General problem of patient acceptance. Nonadherence has a significant effect on the success of treatment with an AFO. Holtkamp et al15 surveyed more than 200 patients for whom an AFO was prescribed and found that 1 of every 15 patients never used it. They also found that nearly 25% of AFO users were dissatisfied with their orthosis. Common causes of dissatisfaction included skin reaction, poor fit, and difficulty of use. Survey respondents also commented on lack of follow-up and attention to their needs in the design of the AFO. Other studies have shown that AFO complications include contracture at the ankle joint, trouble standing from a sitting position, and undesirable appearance.16

Photo Courtesy of O&P Solutions

Treatment With Foot Drop Stimulators

Another treatment option for foot drop is a foot drop stimulator (FDS), wearable devices that electronically stimulate the common peroneal nerve to activate the pedal dorsiflexors. Stimulators are useful for treating foot drop resulting from central nervous system pathology. They require an intact common peroneal nerve to stimulate the dorsiflexors of the foot, which means that they are not indicated for treatment of common peroneal nerve injury. Other contraindications include ankle and knee instability.4,16

In a randomized controlled trial of 179 patients by Kluding et al16 that compared AFOs and FDSs, both treatment groups were found to have significant improvement in  comfortable walking gait speed and fast walking gait speed. There was no statistical difference in improvement across several biomechanical markers. Participants in the FDS treatment group were more satisfied with treatment, however.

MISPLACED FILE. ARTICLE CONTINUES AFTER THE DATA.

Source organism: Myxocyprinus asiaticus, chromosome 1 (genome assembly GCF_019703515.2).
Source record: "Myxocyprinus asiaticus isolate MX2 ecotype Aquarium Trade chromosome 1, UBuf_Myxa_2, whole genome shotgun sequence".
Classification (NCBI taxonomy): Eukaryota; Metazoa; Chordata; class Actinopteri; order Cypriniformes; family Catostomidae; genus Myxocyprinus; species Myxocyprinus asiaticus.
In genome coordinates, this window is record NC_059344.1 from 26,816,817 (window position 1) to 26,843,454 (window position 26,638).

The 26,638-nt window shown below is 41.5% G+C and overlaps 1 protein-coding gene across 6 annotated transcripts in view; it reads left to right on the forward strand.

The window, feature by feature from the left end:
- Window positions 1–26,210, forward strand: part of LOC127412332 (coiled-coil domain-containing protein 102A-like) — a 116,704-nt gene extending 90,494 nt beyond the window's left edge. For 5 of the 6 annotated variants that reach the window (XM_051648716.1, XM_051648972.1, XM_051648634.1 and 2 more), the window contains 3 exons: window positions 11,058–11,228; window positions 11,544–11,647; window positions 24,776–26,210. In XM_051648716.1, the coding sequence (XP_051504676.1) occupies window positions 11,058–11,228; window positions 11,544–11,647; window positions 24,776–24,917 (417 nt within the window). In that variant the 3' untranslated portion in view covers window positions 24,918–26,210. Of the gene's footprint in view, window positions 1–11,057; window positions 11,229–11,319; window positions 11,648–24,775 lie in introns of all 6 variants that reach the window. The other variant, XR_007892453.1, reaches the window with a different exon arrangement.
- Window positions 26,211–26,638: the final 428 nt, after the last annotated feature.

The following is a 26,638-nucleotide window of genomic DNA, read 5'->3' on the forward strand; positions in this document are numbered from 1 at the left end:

Reported adverse events with FDSs included skin irritation and falls. The rate of falls was equal in both treatment groups.

Summing Up

Foot drop encompasses a range of conditions of various causes; the common factor is loss of muscle strength of the pedal dorsiflexors. Most patients benefit from nonsurgical care of foot drop, regardless of the cause.

Because the cause of foot drop varies from patient to patient, and because individual patients therefore have different needs and expectations from treatment, it is the task of providers to identify the best bracing options for the individual by working closely with the patient to obtain and understand their goals for treatment of this condition.

Jason Wright, DPM, is a PGY-2 resident physician and Marshall G. Solomon, DPM, FACPM, FACFAS, is Residency Director, both at Beaumont Hospital, Farmington Hills, in Farmington Hills, MI.

LER is proud to partner with the American College of Foot & Ankle Orthopedics & Medicine to present clinically relevant peer-reviewed content, curated by Jarrod Shapiro, DPM, FACFAOM, FACFAS.

  1. Poage C, Roth C, Scott B. Peroneal nerve palsy. J Am Acad Orthop Surg. 2016;24(1):1-10.
  2. Stewart JD. Foot drop: where, why and what to do? Pract Neurol. 2008;8(3):158-169.
  3. Nikamp CDM, Hobbelink MSH, van der Palen J, Hermens HJ, Rietman JS, Buurke JH. A randomized controlled trial on providing ankle–foot orthoses in patients with (sub-)acute stroke: short-term kinematic and spatiotemporal effects and effects of timing. Gait Posture. 2017;55:15-22.